SO FINALLY RO TEIMUMU
QUICKLY AGREES WITH THE GOVERNMENT SIDE
Opposition members don’t agree with Government members in Parliament? Think again when it comes to more money in their own pockets. Opposition Leader Ro Teimumu Kepa has been quickly quoted as fully supporting the proposal to substantially increase allowances parliamentarians get. We have to say quoted, because Ro Teimumu is not fond of talking to the Fiji Sun. Well, that’s Ro Teimumu. Which leads to an interesting question when it comes to Biman Prasad, the leader of the tiny National Federation Party group in the Opposition that Ro Teimumu leads. Where will he stand on this, given his regular spotlighting of financial issues, spending and his background as an economist. Mr Prasad is keeping his cards close to his chest, apparently planning to comment on the matter when his turn comes to address Parliament. His take on this whole thing would be rather interesting. Will he like Ro Teimumu support the increases? Will he question them but accept them anyway? Or will the NFP do what they seem to be best known for at the moment, and “boycott” them? Public comment so far does not seem to be in favour of the parliamentarians pocketing more through substantial increases in allowances if not an increase in salaries..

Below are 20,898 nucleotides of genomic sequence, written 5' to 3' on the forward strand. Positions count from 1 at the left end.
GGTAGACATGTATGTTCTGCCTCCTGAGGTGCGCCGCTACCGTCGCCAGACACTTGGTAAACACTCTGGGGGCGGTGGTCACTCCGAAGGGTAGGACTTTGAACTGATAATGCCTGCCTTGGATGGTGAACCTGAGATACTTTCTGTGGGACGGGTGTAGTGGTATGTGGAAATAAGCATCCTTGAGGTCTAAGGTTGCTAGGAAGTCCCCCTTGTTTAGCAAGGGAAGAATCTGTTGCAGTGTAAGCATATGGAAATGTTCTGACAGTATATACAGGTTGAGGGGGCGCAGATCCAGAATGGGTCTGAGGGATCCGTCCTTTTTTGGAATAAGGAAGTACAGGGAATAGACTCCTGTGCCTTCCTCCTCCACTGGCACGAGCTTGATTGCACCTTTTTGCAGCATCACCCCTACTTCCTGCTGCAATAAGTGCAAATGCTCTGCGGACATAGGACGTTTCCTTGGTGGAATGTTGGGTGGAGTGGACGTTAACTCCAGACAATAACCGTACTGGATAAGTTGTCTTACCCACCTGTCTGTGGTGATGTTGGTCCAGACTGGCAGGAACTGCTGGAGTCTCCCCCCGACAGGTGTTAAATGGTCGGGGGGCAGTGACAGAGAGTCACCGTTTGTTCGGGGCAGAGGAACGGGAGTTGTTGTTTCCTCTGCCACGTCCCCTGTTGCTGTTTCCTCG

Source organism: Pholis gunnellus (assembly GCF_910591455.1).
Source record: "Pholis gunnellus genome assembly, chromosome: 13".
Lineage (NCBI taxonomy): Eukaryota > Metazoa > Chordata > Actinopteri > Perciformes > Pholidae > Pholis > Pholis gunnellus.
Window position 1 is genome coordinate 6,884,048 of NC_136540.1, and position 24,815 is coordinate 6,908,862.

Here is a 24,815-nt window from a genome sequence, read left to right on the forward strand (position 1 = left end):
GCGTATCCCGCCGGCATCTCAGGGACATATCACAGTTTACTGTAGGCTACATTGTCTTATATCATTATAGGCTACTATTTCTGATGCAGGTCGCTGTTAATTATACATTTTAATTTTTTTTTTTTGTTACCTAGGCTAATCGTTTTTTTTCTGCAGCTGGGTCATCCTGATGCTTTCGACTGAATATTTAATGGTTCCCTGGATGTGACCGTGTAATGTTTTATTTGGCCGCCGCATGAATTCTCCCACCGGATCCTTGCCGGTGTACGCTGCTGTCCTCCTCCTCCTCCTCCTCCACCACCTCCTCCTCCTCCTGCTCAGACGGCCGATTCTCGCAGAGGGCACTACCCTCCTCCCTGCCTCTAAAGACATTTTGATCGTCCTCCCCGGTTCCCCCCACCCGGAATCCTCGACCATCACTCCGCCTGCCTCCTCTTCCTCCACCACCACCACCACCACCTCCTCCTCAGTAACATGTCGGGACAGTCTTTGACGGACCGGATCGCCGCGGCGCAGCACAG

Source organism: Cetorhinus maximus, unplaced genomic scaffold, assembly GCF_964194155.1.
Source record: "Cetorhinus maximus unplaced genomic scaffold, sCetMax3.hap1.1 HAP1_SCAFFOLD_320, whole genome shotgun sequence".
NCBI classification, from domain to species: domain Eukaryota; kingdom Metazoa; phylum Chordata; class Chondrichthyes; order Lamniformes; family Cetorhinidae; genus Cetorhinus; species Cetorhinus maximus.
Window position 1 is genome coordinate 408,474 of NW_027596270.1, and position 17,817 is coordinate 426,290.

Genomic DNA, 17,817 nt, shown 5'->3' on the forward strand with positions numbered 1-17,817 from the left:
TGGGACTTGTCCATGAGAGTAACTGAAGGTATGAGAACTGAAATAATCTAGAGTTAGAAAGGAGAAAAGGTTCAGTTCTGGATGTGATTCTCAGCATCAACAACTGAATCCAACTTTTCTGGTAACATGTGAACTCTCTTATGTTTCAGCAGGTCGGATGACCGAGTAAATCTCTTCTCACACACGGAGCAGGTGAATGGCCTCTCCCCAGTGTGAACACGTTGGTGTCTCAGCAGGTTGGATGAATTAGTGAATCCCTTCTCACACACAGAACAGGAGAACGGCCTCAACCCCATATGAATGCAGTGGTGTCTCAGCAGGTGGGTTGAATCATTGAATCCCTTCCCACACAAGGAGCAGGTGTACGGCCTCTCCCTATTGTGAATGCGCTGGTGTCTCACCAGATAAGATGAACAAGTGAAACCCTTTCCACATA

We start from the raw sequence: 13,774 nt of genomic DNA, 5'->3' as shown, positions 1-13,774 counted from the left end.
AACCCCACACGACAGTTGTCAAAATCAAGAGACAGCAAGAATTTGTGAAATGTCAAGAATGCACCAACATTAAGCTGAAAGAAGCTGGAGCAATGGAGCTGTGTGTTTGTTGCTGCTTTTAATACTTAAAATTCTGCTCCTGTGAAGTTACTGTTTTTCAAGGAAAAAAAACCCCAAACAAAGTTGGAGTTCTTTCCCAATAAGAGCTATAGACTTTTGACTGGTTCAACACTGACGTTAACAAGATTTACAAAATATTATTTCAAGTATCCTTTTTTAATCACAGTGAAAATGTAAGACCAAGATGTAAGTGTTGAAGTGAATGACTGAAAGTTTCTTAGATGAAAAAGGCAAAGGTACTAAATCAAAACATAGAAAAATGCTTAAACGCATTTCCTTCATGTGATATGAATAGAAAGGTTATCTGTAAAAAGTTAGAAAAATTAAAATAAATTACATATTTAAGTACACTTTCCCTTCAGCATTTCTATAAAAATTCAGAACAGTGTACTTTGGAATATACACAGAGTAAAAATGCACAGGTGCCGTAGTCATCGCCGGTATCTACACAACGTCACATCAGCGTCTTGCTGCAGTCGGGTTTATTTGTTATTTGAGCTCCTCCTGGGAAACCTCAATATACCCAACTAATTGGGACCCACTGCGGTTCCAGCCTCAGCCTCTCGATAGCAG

In our letters to the editor column today there are examples of a different viewpoint to that expressed by Ro Teimumu.
Wise Muavono, of Lautoka, writes:
The Opposition Leader said the allowance the Members of Parliament are getting now is difficult to work with. How about the low wages that people are getting and finding it difficult to survive with? Huh?
Narayan Reddy, of Lautoka, writes:
At the moment a MP gets $50K and some allowances. An average worker only gets $120 a week which is $6240 a year and he/she would be lucky to get any allowance. $50K is not enough according to the Leader of Opposition. May I ask: If $6240 is enough for an average worker who pays even his/her own bus fare to work and MPs say that they don’t get enough, what about an average worker? Who can they cry to? Sometimes I wonder why I voted!
Simon Hazelman, of Savusavu, writes in part:
First and foremost, an increase must be justified by productivity – a quality that is obviously lacking – especially from the Opposition.
Isn’t it sad though that the only matter that both sides of the house will say ‘yay’ to is an increase... Over to you Mr Prasad. How do you stand?
Opposition Leader Ro Teimumu Kepa outside Parliament yesterday.